2. Rainfall Data Characteristics

Rainfall data available in several geographic areas are characterized by different temporal aggregation, mainly due to the specific network scope manager and to the technology of the devices used. At present, most rainfall data are continuously recorded in digital data loggers, allowing the adoption of any aggregation time interval, even equal to 1 min (Figure 1).
Until the 1990s, rainfall observations were recorded on paper rolls (see Figure 2) typically with ta = 30 min or 1 h. In addition, before the Second World War, the time resolution of rainfall was daily, with manual recording once a day at a fixed time (see Figure 3).

3. Rainfall Data Time Resolution at Global Scale

A database with information about the time resolution of rainfall data in different geographic areas of the world was recently published [35]. It provides, for each of the 25,423 rain gauge stations considered from 32 study areas, the complete ta history and the site geographical coordinates (see Figure 4). The main characteristics of the available rainfall observations, grouped by continent, are shown in Table 1.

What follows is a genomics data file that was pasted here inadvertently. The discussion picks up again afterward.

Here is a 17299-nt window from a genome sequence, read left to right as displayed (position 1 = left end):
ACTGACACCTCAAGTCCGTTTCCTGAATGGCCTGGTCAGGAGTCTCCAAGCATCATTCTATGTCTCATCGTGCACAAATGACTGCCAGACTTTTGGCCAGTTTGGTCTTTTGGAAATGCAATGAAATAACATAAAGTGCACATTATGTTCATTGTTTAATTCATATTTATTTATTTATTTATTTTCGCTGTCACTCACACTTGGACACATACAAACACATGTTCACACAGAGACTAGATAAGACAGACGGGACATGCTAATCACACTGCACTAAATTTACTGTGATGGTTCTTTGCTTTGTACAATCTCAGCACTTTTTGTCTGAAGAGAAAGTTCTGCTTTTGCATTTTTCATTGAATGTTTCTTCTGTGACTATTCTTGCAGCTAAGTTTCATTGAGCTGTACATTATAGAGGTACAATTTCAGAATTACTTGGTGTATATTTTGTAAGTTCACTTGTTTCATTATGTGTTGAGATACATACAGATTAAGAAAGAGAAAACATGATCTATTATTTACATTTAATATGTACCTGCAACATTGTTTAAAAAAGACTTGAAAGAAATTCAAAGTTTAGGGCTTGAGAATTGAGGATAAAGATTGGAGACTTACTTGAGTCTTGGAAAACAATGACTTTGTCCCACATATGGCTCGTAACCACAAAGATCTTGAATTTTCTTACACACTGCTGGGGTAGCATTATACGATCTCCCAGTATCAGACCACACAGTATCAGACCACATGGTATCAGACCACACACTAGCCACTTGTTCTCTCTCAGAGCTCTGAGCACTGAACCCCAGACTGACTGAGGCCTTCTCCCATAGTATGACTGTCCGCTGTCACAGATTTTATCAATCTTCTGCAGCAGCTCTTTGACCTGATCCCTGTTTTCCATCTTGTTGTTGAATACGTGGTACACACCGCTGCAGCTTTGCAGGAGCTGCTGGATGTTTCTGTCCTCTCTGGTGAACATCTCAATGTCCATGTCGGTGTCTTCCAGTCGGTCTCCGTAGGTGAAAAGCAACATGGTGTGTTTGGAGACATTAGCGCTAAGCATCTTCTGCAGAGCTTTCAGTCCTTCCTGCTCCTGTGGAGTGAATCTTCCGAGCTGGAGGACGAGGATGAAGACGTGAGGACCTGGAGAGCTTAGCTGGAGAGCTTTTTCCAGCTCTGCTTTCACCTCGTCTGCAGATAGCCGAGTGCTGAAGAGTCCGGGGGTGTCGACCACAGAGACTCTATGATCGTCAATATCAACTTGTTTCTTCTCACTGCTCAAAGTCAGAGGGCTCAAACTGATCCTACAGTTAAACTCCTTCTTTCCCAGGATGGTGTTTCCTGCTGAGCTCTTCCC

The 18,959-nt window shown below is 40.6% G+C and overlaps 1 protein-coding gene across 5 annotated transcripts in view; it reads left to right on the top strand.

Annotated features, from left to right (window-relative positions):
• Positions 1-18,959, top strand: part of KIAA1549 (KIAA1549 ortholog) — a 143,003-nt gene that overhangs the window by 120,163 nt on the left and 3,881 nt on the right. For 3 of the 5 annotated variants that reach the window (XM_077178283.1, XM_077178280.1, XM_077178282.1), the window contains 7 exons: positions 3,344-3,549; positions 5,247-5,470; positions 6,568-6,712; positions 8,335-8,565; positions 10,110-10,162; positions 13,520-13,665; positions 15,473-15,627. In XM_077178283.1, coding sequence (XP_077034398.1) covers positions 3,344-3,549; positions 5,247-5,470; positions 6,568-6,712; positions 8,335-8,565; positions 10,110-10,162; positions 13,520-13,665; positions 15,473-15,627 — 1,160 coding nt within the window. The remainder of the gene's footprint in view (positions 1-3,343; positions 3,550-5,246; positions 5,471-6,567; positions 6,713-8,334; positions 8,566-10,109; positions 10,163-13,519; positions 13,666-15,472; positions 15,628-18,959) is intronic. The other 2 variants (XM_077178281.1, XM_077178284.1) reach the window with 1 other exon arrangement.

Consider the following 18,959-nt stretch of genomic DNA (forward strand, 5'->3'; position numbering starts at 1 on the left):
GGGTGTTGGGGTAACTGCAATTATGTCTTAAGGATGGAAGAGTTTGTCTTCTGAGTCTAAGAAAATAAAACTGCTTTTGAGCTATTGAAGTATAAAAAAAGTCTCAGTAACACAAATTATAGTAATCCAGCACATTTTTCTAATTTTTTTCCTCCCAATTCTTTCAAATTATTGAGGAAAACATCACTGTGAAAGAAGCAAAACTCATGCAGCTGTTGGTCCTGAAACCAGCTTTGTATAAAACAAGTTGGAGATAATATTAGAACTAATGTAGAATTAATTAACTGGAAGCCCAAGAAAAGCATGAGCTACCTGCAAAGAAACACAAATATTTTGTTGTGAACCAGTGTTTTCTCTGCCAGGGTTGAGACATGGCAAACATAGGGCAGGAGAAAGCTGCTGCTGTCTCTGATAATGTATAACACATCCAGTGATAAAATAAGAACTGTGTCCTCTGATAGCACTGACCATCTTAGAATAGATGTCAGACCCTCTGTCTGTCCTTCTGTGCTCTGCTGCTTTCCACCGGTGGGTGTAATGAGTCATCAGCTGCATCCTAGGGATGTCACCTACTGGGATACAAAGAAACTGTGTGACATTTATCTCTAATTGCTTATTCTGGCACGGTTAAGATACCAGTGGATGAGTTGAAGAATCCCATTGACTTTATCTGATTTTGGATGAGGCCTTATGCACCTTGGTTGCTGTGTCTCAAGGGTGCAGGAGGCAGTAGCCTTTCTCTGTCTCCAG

As is deducible from Table 1, the collected stations are not evenly distributed around the world, but they can be considered a good sample of different monitoring records that can be found in the world (for details see [35]). In a limited number of study areas considered in [35], the length of rainfall data series with known ta is close to 200 years (see Figure 5), while in most areas it is about 100 years. In addition, in a few cases, the ta history is available for recently installed stations.
In many study areas, especially in cases of very old rain gauge stations, recording started by human observation (Figure 5) with coarse time resolution—typically of 1 day but sometimes of 1 month or 1 year. The oldest rainfall data recorded in manual mode (San Fernando station, Spain, since 1805) exhibits ta equal to several days.
Except for a few cases, mechanical recording on paper rolls started in the first decades of the 20th century. For instance, mechanical recordings with ta = 60 min have been carried out at Alghero station (Sardinia region, Italy) since 1927 and at Campulung station (Romania) since 1949.